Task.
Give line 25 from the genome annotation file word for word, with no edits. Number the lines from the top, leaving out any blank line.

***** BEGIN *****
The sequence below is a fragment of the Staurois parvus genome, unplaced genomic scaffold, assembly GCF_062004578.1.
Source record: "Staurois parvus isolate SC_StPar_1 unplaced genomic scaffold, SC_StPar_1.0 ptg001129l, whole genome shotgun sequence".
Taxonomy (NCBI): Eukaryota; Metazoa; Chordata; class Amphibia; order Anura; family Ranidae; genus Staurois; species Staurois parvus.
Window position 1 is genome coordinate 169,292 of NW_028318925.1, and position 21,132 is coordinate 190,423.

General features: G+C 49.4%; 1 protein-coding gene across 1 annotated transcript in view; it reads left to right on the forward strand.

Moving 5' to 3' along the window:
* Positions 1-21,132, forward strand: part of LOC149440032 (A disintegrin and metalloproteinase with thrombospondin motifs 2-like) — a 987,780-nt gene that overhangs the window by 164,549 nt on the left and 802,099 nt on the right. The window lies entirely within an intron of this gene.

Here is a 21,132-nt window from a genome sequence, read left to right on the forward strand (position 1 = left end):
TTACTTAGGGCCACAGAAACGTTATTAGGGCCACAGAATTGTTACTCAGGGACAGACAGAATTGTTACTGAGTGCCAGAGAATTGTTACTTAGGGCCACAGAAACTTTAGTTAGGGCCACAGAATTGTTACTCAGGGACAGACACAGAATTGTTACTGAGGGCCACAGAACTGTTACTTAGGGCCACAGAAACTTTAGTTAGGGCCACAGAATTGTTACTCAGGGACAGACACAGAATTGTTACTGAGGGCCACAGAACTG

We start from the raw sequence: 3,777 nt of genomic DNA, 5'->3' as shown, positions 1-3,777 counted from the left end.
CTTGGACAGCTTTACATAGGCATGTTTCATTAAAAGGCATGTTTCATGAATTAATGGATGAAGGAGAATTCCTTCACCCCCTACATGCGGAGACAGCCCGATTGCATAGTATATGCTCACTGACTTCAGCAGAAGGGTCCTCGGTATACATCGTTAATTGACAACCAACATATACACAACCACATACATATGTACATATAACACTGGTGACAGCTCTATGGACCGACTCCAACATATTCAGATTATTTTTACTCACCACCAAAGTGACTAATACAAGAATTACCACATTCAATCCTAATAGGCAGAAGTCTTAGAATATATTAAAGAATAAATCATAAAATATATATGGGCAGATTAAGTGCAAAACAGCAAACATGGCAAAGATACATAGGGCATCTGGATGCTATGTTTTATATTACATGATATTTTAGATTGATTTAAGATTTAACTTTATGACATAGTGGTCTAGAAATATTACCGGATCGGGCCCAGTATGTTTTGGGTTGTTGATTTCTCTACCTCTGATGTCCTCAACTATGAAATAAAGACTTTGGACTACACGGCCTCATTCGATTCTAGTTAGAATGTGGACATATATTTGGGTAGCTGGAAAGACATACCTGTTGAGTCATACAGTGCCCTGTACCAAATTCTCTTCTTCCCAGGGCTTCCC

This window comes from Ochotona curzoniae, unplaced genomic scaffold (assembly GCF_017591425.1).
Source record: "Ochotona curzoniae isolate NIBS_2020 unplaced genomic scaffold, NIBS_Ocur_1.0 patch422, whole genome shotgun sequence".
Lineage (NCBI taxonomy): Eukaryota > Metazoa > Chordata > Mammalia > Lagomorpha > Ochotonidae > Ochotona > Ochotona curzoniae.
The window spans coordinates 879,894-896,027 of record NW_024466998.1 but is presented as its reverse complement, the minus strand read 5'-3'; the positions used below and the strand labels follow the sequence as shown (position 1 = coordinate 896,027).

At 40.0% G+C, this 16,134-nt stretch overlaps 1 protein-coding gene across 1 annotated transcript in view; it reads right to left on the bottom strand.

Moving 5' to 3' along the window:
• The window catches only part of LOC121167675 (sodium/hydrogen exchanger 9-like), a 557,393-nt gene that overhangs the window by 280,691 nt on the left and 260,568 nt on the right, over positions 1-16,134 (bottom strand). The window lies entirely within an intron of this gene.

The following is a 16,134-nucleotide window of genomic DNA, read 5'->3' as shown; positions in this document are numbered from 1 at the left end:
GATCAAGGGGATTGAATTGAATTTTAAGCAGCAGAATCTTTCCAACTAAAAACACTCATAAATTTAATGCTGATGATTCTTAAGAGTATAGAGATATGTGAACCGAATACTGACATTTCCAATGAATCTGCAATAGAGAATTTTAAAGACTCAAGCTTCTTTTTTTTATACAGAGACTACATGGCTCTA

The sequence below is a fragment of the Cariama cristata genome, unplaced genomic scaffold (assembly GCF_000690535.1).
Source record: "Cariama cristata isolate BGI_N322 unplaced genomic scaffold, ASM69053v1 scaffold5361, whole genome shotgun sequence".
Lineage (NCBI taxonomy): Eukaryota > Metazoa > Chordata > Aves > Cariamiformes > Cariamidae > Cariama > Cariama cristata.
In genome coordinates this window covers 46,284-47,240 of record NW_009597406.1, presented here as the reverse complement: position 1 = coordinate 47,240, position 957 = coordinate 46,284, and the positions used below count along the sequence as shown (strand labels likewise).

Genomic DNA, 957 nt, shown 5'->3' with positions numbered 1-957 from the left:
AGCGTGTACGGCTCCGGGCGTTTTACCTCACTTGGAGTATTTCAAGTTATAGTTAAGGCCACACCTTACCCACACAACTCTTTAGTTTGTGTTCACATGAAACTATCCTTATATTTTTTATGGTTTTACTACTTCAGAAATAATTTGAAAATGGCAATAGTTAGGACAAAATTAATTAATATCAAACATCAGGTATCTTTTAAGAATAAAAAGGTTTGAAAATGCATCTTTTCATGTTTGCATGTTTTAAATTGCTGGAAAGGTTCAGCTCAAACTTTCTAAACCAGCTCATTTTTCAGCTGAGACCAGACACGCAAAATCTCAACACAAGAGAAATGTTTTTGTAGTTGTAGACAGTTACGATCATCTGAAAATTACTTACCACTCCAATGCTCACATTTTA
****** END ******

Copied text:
Genomic DNA, 957 nt, shown 5'->3' with positions numbered 1-957 from the left: